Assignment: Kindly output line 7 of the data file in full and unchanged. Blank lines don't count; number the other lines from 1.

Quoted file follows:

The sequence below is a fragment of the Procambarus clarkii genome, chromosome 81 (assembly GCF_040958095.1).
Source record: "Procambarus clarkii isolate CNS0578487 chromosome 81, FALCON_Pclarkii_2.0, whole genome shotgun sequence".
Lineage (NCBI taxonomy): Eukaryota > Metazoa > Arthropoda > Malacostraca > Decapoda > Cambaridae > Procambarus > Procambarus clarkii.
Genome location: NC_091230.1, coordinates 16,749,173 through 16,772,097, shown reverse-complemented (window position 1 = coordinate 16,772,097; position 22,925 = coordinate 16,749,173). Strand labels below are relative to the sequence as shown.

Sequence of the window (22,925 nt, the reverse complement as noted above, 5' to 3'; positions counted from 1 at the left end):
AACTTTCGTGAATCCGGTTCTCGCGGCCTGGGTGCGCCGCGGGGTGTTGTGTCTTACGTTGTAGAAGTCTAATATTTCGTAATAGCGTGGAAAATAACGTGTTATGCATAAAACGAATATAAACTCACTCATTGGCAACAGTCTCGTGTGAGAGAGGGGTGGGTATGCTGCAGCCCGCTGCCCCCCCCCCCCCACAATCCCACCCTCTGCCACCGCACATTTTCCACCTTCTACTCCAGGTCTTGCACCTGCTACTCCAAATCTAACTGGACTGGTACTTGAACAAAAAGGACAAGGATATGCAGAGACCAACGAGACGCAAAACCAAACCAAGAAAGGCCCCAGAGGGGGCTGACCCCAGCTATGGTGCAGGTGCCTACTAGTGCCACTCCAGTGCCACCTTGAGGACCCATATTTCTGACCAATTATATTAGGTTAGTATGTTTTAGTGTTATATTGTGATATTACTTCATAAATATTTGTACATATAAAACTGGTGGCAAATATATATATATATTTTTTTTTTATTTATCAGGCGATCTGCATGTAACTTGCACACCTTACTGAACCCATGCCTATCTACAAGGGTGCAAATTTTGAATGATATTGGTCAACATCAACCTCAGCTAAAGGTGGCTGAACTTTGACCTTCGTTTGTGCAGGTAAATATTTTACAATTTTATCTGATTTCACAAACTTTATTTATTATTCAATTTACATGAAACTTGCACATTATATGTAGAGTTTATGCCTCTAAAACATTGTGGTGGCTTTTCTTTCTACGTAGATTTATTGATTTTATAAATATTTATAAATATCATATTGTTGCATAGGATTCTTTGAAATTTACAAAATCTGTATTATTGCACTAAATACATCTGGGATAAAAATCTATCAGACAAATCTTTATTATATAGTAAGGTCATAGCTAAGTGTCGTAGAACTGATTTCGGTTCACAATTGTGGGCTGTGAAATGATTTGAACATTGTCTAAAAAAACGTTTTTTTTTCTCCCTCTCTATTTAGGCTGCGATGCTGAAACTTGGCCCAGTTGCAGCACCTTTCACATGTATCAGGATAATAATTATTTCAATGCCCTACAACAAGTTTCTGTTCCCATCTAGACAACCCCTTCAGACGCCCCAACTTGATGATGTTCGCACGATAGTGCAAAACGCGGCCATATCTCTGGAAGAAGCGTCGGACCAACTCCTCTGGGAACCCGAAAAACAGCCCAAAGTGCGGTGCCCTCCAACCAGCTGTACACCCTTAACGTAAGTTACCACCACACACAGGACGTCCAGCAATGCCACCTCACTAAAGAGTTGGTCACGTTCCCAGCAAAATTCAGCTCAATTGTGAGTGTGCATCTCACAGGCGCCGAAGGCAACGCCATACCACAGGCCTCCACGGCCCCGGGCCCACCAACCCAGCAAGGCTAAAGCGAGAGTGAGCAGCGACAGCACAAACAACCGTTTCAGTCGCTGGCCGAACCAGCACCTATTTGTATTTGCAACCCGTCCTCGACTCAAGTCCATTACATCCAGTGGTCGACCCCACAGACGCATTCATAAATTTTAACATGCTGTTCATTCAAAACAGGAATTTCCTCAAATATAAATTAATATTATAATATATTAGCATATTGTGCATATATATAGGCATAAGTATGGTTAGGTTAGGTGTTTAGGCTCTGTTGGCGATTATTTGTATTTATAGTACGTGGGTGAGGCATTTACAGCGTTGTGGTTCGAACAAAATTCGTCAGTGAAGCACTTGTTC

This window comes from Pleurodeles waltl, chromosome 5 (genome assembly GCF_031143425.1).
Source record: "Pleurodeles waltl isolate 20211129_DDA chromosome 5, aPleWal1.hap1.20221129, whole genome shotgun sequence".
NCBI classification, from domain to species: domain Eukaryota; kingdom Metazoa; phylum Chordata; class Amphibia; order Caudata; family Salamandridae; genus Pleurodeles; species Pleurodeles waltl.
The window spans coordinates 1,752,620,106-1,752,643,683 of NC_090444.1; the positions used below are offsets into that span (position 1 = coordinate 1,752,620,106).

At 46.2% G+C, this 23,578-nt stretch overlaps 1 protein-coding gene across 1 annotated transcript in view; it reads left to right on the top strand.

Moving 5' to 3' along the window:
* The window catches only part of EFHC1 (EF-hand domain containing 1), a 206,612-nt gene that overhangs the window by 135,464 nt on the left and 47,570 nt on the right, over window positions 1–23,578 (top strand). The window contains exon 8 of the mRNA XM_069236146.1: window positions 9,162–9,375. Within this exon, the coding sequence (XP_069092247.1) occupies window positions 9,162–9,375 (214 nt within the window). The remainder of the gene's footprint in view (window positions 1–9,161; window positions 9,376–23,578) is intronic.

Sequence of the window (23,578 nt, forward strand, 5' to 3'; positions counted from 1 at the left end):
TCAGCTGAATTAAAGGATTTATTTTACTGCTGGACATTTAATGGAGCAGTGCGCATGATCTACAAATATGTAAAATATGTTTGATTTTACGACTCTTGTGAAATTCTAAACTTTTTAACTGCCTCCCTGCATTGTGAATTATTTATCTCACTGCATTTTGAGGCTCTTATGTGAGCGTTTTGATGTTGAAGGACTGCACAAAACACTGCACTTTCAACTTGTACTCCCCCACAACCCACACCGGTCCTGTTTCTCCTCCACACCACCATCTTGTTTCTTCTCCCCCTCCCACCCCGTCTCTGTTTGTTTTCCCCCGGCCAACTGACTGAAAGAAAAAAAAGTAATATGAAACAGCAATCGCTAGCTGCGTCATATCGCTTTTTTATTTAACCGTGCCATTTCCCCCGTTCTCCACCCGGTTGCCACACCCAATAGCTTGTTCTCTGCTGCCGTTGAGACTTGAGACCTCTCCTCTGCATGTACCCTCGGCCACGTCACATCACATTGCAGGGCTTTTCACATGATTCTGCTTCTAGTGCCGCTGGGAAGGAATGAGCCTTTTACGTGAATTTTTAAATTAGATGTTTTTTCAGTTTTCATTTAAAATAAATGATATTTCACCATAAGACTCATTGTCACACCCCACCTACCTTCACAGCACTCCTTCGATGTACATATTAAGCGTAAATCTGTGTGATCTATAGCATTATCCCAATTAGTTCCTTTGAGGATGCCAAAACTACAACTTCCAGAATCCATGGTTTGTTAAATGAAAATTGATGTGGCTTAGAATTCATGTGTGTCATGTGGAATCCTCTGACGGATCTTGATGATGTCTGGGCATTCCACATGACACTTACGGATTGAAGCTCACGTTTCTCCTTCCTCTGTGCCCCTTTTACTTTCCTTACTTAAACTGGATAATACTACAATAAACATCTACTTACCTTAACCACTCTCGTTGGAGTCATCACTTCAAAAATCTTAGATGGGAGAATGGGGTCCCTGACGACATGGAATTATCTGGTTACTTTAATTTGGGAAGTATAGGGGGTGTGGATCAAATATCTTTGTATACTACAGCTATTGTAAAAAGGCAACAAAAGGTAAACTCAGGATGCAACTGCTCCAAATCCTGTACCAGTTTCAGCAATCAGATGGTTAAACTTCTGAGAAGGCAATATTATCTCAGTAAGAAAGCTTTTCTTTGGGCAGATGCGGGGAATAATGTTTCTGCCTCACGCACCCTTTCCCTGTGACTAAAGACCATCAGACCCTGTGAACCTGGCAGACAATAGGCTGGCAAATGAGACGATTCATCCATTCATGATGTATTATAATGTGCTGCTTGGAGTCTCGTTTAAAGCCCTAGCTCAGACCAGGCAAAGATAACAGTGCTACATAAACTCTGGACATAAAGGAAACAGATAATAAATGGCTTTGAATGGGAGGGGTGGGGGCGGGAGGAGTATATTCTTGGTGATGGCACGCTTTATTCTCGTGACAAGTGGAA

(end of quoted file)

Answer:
This window comes from Pleurodeles waltl, chromosome 5 (genome assembly GCF_031143425.1).